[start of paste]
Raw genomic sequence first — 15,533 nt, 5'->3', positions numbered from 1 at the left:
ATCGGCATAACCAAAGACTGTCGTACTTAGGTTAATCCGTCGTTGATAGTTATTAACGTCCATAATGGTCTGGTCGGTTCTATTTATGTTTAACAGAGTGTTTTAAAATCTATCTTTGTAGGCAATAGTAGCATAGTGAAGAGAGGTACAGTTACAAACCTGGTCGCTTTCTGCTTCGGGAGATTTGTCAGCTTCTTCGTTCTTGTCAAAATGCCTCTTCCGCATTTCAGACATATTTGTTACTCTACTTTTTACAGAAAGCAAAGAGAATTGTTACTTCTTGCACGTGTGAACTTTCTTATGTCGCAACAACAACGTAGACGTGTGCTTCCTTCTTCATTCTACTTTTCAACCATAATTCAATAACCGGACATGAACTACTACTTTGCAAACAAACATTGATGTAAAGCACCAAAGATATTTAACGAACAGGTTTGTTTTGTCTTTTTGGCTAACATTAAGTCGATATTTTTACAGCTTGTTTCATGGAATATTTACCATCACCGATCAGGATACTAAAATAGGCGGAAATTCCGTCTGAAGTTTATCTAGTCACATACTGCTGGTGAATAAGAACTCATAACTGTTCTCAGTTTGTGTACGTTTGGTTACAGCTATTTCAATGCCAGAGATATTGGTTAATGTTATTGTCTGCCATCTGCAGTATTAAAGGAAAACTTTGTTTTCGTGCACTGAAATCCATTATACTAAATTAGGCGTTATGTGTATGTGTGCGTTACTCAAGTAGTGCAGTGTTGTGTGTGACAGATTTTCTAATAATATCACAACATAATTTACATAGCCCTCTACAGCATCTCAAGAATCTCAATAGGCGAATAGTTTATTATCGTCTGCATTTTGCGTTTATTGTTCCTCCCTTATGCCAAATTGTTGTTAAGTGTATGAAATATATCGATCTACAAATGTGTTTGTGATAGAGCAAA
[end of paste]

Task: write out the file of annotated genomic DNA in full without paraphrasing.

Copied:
Raw genomic sequence first — 15,533 nt, 5'->3', positions numbered from 1 at the left:
ATCGGCATAACCAAAGACTGTCGTACTTAGGTTAATCCGTCGTTGATAGTTATTAACGTCCATAATGGTCTGGTCGGTTCTATTTATGTTTAACAGAGTGTTTTAAAATCTATCTTTGTAGGCAATAGTAGCATAGTGAAGAGAGGTACAGTTACAAACCTGGTCGCTTTCTGCTTCGGGAGATTTGTCAGCTTCTTCGTTCTTGTCAAAATGCCTCTTCCGCATTTCAGACATATTTGTTACTCTACTTTTTACAGAAAGCAAAGAGAATTGTTACTTCTTGCACGTGTGAACTTTCTTATGTCGCAACAACAACGTAGACGTGTGCTTCCTTCTTCATTCTACTTTTCAACCATAATTCAATAACCGGACATGAACTACTACTTTGCAAACAAACATTGATGTAAAGCACCAAAGATATTTAACGAACAGGTTTGTTTTGTCTTTTTGGCTAACATTAAGTCGATATTTTTACAGCTTGTTTCATGGAATATTTACCATCACCGATCAGGATACTAAAATAGGCGGAAATTCCGTCTGAAGTTTATCTAGTCACATACTGCTGGTGAATAAGAACTCATAACTGTTCTCAGTTTGTGTACGTTTGGTTACAGCTATTTCAATGCCAGAGATATTGGTTAATGTTATTGTCTGCCATCTGCAGTATTAAAGGAAAACTTTGTTTTCGTGCACTGAAATCCATTATACTAAATTAGGCGTTATGTGTATGTGTGCGTTACTCAAGTAGTGCAGTGTTGTGTGTGACAGATTTTCTAATAATATCACAACATAATTTACATAGCCCTCTACAGCATCTCAAGAATCTCAATAGGCGAATAGTTTATTATCGTCTGCATTTTGCGTTTATTGTTCCTCCCTTATGCCAAATTGTTGTTAAGTGTATGAAATATATCGATCTACAAATGTGTTTGTGATAGAGCAAA